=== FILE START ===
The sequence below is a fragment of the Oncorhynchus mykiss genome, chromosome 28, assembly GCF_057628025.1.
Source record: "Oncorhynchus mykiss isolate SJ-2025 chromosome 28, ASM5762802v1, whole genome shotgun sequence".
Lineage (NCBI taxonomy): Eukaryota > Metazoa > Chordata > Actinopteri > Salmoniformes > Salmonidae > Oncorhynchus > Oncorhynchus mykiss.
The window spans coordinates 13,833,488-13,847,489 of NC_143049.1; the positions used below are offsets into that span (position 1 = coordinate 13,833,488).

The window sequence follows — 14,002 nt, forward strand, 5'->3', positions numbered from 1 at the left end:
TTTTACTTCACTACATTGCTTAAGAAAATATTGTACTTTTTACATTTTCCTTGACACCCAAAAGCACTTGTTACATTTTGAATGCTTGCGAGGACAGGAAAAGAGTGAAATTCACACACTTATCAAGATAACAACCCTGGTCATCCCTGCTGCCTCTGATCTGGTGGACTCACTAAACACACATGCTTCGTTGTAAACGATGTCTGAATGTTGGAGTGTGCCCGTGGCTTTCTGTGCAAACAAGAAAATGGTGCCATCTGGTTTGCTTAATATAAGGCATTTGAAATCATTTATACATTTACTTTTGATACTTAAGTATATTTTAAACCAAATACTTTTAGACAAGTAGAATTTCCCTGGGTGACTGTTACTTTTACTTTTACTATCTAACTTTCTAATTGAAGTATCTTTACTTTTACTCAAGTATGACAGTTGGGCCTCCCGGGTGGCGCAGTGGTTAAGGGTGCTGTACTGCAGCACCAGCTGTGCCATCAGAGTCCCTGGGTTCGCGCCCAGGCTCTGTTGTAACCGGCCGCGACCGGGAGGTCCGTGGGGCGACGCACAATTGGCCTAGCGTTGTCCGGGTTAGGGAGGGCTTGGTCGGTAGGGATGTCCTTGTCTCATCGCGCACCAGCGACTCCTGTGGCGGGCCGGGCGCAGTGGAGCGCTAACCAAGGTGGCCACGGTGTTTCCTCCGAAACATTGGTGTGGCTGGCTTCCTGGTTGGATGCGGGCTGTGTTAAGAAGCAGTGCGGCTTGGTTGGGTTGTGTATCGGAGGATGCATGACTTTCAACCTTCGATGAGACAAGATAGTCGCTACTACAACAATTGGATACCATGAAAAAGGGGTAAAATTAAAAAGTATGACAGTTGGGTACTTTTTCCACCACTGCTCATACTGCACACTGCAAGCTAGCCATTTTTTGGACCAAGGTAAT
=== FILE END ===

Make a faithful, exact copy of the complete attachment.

The sequence below is a fragment of the Oncorhynchus mykiss genome, chromosome 28, assembly GCF_057628025.1.
Source record: "Oncorhynchus mykiss isolate SJ-2025 chromosome 28, ASM5762802v1, whole genome shotgun sequence".
Lineage (NCBI taxonomy): Eukaryota > Metazoa > Chordata > Actinopteri > Salmoniformes > Salmonidae > Oncorhynchus > Oncorhynchus mykiss.
The window spans coordinates 13,833,488-13,847,489 of NC_143049.1; the positions used below are offsets into that span (position 1 = coordinate 13,833,488).

The window sequence follows — 14,002 nt, forward strand, 5'->3', positions numbered from 1 at the left end:
TTTTACTTCACTACATTGCTTAAGAAAATATTGTACTTTTTACATTTTCCTTGACACCCAAAAGCACTTGTTACATTTTGAATGCTTGCGAGGACAGGAAAAGAGTGAAATTCACACACTTATCAAGATAACAACCCTGGTCATCCCTGCTGCCTCTGATCTGGTGGACTCACTAAACACACATGCTTCGTTGTAAACGATGTCTGAATGTTGGAGTGTGCCCGTGGCTTTCTGTGCAAACAAGAAAATGGTGCCATCTGGTTTGCTTAATATAAGGCATTTGAAATCATTTATACATTTACTTTTGATACTTAAGTATATTTTAAACCAAATACTTTTAGACAAGTAGAATTTCCCTGGGTGACTGTTACTTTTACTTTTACTATCTAACTTTCTAATTGAAGTATCTTTACTTTTACTCAAGTATGACAGTTGGGCCTCCCGGGTGGCGCAGTGGTTAAGGGTGCTGTACTGCAGCACCAGCTGTGCCATCAGAGTCCCTGGGTTCGCGCCCAGGCTCTGTTGTAACCGGCCGCGACCGGGAGGTCCGTGGGGCGACGCACAATTGGCCTAGCGTTGTCCGGGTTAGGGAGGGCTTGGTCGGTAGGGATGTCCTTGTCTCATCGCGCACCAGCGACTCCTGTGGCGGGCCGGGCGCAGTGGAGCGCTAACCAAGGTGGCCACGGTGTTTCCTCCGAAACATTGGTGTGGCTGGCTTCCTGGTTGGATGCGGGCTGTGTTAAGAAGCAGTGCGGCTTGGTTGGGTTGTGTATCGGAGGATGCATGACTTTCAACCTTCGATGAGACAAGATAGTCGCTACTACAACAATTGGATACCATGAAAAAGGGGTAAAATTAAAAAGTATGACAGTTGGGTACTTTTTCCACCACTGCTCATACTGCACACTGCAAGCTAGCCATTTTTTGGACCAAGGTAAT